French SS Troops

Discussion in 'WW2 General' started by comiso90, Jun 21, 2009.

  1. comiso90

    comiso90 Active Member

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    #1 comiso90, Jun 21, 2009
    Last edited: Jun 22, 2009
    Axis History Factbook: Waffen SS-Grenadier-Sturmbrigade Brigade Frankreich - French Volunteers and Collaborationist Forces
    http://en.wikipedia.org/wiki/33rd_Waffen_Grenadier_Division_of_the_SS_Charlemagne_(1st_French)
    33rd Waffen Grenadier Division of the SS Charlemagne (1st French)


    General Leclerc was famously presented with a defiant group of 11-12 captured Charlemagne Division men. The Free French General immediately asked them why they wore a German uniform, to which one of them unwisely replied by asking the General why he wore an American one (the Free French wore modified US army uniforms). The group of French Waffen-SS men was then promptly executed without any form of military tribunal procedure.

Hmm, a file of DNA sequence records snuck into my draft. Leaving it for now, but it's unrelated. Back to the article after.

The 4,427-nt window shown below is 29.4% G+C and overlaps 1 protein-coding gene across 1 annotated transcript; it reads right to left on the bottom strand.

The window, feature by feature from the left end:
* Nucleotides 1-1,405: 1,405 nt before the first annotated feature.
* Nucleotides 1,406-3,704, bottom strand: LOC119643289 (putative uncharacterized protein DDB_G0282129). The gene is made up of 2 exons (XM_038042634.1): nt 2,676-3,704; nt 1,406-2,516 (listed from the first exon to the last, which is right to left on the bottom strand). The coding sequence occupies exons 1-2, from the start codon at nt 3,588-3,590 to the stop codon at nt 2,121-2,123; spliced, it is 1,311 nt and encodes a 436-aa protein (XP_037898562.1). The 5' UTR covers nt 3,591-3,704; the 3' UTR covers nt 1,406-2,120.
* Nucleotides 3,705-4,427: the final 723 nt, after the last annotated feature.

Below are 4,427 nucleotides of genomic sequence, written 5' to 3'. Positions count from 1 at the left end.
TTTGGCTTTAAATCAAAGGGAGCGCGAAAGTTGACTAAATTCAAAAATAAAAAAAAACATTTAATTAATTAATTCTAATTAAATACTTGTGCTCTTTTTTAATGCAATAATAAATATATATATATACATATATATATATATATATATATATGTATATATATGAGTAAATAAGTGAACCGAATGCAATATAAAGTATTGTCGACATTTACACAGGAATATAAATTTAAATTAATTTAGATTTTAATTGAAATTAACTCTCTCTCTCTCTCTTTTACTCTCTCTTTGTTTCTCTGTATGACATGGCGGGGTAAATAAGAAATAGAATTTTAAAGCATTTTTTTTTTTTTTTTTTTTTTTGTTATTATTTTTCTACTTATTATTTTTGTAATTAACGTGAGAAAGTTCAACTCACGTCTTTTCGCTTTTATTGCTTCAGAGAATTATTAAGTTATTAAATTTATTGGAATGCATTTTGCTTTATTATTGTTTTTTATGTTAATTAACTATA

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  2. BombTaxi

    BombTaxi Active Member

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    I always find it hugely ironic that the final resistance around the bunker in Berlin was carried out by troops from the foreign SS divisions, including Charlemagne. Some of these units, despite their Nazi ideology, had ferocious and excellent combat records - Wiking is one that immediately springs to mind. Perhaps the ongoing historical fascination with the Waffen-SS stems from the fact that such undoubtedly valiant and skilled soldiers could deploy thier talents in the service of one of the most depraved regimes ever to blight our planet?
     
  3. Lucky13

    Lucky13 Forum Mascot

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    You also had 11th SS Divison Nordland making its final stand around the Reichstag (spelling?)... Which as with Wiking had Swedes in its ranks. :oops:
     
  4. comiso90

    comiso90 Active Member

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    yeah me too... It would make a great mini-series..

    they chose the wrong side and watched their world crumble around them.. they fought for their lives!

    .